Almost Famous: Andy Bowen

Welcome to Almost Famous, a weekly segment where we ask up-and-coming queer musicians some not so hard-hitting questions about music and life and maybe even convince them to share photos of their pets. Get to know intimate details about your new favorite artist or band before they hit the Big Time and become too famous for us to interview for real.

Header by Rory Midhani


Andy Bowen
Washington DC


Photo by Tyler Grisgby

Andy is an activist and “glitch dub” artist from Washington, DC who lives out a professional existence as either Andy Bowen, Master’s of Social Work Candidate (at Catholic University of America), or Andy Bowen, Social Policy Organizer at DC Trans Coalition, which is an all-volunteer, grassroots organization dedicated to the rights and liberation of transgender, genderqueer, and gender non-conforming people.

Just this week Andy has released The 26th Anniversary Edition, a debut solo album inspired by an intense year featuring loss, romance, trans policy, D’Angelo and Joe Biden. It was also the year Andy started living full-time as a woman. Sounds pretty interesting, right? You can download it via BandCamp.

How do you describe your music?

I once joked at a show that I am a pioneer of the “Glitch Dub” genre–which made one of my heroes, Trophy Wife’s Katy Otto, laugh–but I think that’s probably appropriate. I like weird, slow drums. I like baselines that rely heavily on the low-end. I like songs that are led by the bass. Glitchy, dubby. Yes: I am indeed a pioneering Glitch Dub artist.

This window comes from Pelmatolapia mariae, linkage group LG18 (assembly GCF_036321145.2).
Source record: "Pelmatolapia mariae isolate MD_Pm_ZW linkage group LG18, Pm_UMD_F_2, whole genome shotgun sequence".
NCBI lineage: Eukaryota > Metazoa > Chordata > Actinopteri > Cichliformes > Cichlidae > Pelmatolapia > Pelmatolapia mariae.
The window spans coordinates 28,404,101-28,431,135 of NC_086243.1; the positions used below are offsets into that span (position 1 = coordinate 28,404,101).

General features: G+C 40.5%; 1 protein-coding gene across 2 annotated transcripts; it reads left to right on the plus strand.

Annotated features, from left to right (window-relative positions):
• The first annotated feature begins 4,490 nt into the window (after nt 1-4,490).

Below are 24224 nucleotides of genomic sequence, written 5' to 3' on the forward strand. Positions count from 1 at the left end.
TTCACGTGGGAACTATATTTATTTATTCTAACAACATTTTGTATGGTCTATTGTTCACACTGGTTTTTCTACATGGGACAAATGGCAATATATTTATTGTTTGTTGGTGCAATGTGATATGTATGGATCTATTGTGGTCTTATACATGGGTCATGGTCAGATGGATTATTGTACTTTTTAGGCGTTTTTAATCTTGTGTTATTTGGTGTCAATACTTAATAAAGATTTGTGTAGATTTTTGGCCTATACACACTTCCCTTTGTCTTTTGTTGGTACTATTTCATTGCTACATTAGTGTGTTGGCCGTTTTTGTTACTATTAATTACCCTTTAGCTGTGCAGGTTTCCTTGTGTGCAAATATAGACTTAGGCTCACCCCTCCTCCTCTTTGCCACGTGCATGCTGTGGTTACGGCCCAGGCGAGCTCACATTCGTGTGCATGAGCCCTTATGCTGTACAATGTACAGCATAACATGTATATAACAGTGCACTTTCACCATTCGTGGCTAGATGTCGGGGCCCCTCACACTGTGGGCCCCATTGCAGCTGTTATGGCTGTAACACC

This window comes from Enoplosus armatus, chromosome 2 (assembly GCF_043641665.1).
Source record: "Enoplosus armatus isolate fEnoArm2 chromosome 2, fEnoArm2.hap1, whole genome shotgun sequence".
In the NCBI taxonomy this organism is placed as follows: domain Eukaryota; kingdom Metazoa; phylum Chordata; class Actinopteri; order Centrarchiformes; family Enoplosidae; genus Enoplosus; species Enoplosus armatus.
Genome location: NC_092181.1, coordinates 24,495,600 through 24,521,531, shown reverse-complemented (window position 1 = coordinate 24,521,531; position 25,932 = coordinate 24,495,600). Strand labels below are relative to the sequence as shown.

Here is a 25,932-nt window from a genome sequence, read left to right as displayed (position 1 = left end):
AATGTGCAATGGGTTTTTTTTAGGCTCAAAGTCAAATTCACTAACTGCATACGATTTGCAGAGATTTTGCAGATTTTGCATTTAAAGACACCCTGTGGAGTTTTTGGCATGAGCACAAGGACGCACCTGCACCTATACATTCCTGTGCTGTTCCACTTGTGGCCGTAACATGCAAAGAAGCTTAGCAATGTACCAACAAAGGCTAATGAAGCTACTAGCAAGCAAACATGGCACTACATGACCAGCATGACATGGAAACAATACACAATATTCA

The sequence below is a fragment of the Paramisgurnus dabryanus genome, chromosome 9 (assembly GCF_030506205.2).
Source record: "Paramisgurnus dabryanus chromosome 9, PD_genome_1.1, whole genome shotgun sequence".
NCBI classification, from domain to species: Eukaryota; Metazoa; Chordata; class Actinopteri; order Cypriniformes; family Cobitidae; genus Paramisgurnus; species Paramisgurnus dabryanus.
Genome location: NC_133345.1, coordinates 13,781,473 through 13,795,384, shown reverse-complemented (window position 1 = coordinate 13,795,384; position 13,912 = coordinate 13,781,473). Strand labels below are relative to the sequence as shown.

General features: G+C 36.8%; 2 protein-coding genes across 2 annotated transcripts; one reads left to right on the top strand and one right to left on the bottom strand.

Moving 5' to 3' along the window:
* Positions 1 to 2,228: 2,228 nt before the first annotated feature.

For what’s hopefully a less ridiculous answer, punk rock is where I came from, but soul music is where I feel most comfortable these days. And I love artists with crazy-vivid lyrics, like Joni Mitchell and Bruce Springsteen. I am nowhere as good as the stuff I enjoy, but I think my music reflects my pretensions and aspirations.

What instrument/s do you play?

I’ve played guitar since I was nine or so, but I’ve never been particularly good at it. I’m a competent rhythm player, but I can’t solo to save my life. Bass is my true love; we’ve been together since I was 17. I play a synth throughout the album; I’m been fiddling with various and sundry Roland Juno synths since I was 17. I played drums on this record, too; this record marks the first time I ever earnestly sat down and played drums. Hopefully it doesn’t sound that way.

Can you tell me a little about your new album?

I turned 27 on May 12, but 26 was the most intense year of my life. I started living as a woman full-time (I’m trans), started grad school (Master’s of Social Work), did a respectable amount of community organizing and trans policy work, lost my beloved grandmother to old age, had some really intense romance, hung out with a bunch of queers in Joe Biden’s backyard (long story), and released an album with my band, Southern Problems.

I had to write about all the shit on my mind; this album was the result. I also listened to D’Angelo’s Voodoo a scary number of times, which I think you hear on the first three tracks. I needed a record of all the things I was feeling; this album is the outcome.

Which song would you most everyone to hear? 

“How We Lose This Thing,” which is most of my thoughts about DC in four minutes.

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What were the first and last records you bought?